Sweetness Enhancement
Figure 3. Early conceptual model of function of a PAM at the sweetener receptor.The primary challenge in sweetener research is accurate replication of sugar taste. And while sweetness modulators can be effective in improving the taste of HP sweeteners, we looked for a simpler approach. Thus, we investigated the concept that molecules may exist which bind to the sweetener receptor without activating it and do so in a way that alters the receptor such that CHO sweeteners bind more tightly, as illustrated in Figure 3. Such compounds would be enhancers, or more properly, positive allosteric modulators (PAMs). And, we felt that since a PAM would have no sweetness, a sucrose/PAM formulation should accurately replicate sugar taste. Of course, since a CHO sweetener would still be present in the formulation, some calories would remain. However, if PAMs with ≥ 20-fold enhancement effects could be identified, then beverages could be sweetened with a CHO sweetener, providing great taste, but with ≤ = 5% of the calories, and could qualify for zero-calorie labeling. This logic provided the initial support for a PAM discovery project at The Coca-Cola Co. that was begun in the 1990s (DuBois, 2011).

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Figure 4. Positive allosteric modulators of the human sweetener receptor.In search of precedent for sweetness enhancement, we found many claims, but were unable to replicate them. Interestingly, however, while not reporting CHO sweetener enhancement, Lindley and coworkers (Holland Sweetener Co.) reported that 2, 4-dihydroxybenzoic acid (DHB) (Figure 4) causes aspartame to taste more sugar-like, but also to be of higher sweetness intensity (Britton et al., 1999). We evaluated DHB in combination with sucrose and were elated to observe a clear sweetness enhancement effect (i.e.,1.3-fold). And later, we observed a weaker effect for fructose and no effect for glucose. We accepted our results as proof of concept for the existence of PAMs for the human sweetener receptor. We did a substantial amount of follow-up work on structural analogues of DHB, but progress by human taste as the assay was slow. However, the human sweetener receptor discovery by Xiaodong Li and coworkers (Li et al., 2002) provided hope that PAM discovery could be markedly accelerated by use of cell-based assays and HTS.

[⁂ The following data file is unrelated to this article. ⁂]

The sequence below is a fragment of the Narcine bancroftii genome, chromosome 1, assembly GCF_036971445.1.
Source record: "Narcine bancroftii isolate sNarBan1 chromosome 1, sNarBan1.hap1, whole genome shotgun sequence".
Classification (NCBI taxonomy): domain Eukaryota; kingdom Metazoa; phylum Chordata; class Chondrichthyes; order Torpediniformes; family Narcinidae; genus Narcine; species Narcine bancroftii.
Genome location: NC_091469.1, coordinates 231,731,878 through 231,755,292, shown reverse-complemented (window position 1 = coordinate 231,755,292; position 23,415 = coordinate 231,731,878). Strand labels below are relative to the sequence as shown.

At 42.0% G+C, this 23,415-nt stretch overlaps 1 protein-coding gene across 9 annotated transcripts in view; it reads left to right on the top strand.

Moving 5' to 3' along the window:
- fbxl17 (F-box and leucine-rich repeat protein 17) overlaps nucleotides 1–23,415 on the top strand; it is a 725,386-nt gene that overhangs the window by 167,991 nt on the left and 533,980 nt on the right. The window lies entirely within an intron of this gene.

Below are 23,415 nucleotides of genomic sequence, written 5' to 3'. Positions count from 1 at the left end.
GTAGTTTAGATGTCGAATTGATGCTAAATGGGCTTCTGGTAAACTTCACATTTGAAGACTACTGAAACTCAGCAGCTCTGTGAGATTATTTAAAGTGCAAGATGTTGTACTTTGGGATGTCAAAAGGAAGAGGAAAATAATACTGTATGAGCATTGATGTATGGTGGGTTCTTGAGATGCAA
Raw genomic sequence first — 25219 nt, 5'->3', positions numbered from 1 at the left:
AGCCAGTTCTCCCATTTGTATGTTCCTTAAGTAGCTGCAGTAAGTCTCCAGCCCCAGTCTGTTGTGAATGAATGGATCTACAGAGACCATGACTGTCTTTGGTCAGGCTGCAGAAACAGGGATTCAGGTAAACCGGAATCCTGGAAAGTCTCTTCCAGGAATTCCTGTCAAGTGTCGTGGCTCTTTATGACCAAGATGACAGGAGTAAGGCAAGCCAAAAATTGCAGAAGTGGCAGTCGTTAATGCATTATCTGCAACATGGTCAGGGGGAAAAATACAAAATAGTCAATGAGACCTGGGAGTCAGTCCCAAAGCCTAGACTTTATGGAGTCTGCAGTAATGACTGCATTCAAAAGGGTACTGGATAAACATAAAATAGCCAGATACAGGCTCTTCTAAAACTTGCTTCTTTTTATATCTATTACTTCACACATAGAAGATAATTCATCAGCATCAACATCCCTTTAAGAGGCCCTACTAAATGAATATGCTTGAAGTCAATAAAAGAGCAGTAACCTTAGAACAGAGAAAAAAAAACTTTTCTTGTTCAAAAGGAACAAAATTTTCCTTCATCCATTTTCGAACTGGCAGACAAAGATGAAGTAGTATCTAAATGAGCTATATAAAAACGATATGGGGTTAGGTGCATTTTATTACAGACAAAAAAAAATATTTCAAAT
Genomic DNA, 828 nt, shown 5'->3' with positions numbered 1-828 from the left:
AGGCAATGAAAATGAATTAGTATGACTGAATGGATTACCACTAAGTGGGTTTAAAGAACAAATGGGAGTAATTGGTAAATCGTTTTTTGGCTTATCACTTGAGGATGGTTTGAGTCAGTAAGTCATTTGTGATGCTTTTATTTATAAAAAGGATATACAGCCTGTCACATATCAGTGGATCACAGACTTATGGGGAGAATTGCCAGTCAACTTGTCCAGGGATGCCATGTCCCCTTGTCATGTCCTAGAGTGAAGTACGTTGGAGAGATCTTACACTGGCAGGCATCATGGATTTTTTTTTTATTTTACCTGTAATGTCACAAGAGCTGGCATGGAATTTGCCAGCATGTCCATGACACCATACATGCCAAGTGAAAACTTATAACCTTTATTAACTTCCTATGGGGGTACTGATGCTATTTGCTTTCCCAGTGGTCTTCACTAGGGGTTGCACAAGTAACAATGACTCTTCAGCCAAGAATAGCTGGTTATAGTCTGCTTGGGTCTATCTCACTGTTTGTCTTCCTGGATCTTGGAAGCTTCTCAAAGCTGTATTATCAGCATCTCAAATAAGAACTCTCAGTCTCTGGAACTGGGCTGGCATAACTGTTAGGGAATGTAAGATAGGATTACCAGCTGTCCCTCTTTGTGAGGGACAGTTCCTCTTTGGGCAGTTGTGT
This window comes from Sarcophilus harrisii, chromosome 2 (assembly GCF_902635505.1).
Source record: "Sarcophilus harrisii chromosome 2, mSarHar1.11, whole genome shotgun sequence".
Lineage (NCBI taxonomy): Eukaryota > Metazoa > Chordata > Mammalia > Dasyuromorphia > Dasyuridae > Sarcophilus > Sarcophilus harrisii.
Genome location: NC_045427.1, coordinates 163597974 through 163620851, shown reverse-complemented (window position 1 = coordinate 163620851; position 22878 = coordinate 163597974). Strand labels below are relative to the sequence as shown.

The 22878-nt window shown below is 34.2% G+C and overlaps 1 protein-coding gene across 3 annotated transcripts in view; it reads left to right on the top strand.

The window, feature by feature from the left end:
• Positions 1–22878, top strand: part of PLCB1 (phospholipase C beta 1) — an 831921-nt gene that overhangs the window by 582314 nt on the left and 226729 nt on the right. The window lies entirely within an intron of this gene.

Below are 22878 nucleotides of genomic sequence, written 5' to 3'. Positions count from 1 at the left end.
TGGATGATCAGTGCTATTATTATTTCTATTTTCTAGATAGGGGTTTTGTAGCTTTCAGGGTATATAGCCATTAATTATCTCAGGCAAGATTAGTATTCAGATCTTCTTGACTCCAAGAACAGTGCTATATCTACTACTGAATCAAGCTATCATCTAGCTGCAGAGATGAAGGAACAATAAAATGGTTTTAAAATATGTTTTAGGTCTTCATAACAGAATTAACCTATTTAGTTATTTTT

The sweetener receptor is a G Protein-Coupled Receptor (GPCR) of Class C, a small subset of 12 receptors of the super family of GPCRs, which is unique in that its members all possess large extracellular domains, resembling Venus Flytraps (VFDs) in their modes of binding ligands, attached to Transmembrane Domains (TMDs), common to all GPCRs. And in parallel with the human sweetener receptor discovery, reports began to appear on discoveries of PAMs for other Class C GPCRs.

The impetus for this research in the pharmaceutical industry was the expectation of high selectivity and low off-target activity for drugs acting at allosteric rather than orthosteric receptor sites (Werner, 2009). And today, PAMs and/or negative allosteric modulators (NAMs) for all Class C GPCRs are known and a hyperparathyroidism drug known as cinacalcet is on the market (Nagano, 2006). Research in this field has recently been reviewed (Urweyler 2011). It is noteworthy that allosteric modulators of the metabotrophic glutamate, GABA and extracellular calcium Class C GPCRs have uniformly been found to bind at loci in the TMD rather than in the VFD, while the umami receptor, also a class C GPCR, binds its allosteric modulator inosine monophosphate (IMP) in the VFD adjacent to the glutamate binding site (Zhang et al., 2008). Thus, as illustrated in Figure 5, it was not clear at all as to the locus (loci) of allosteric modulatory sites on the sweetener receptor.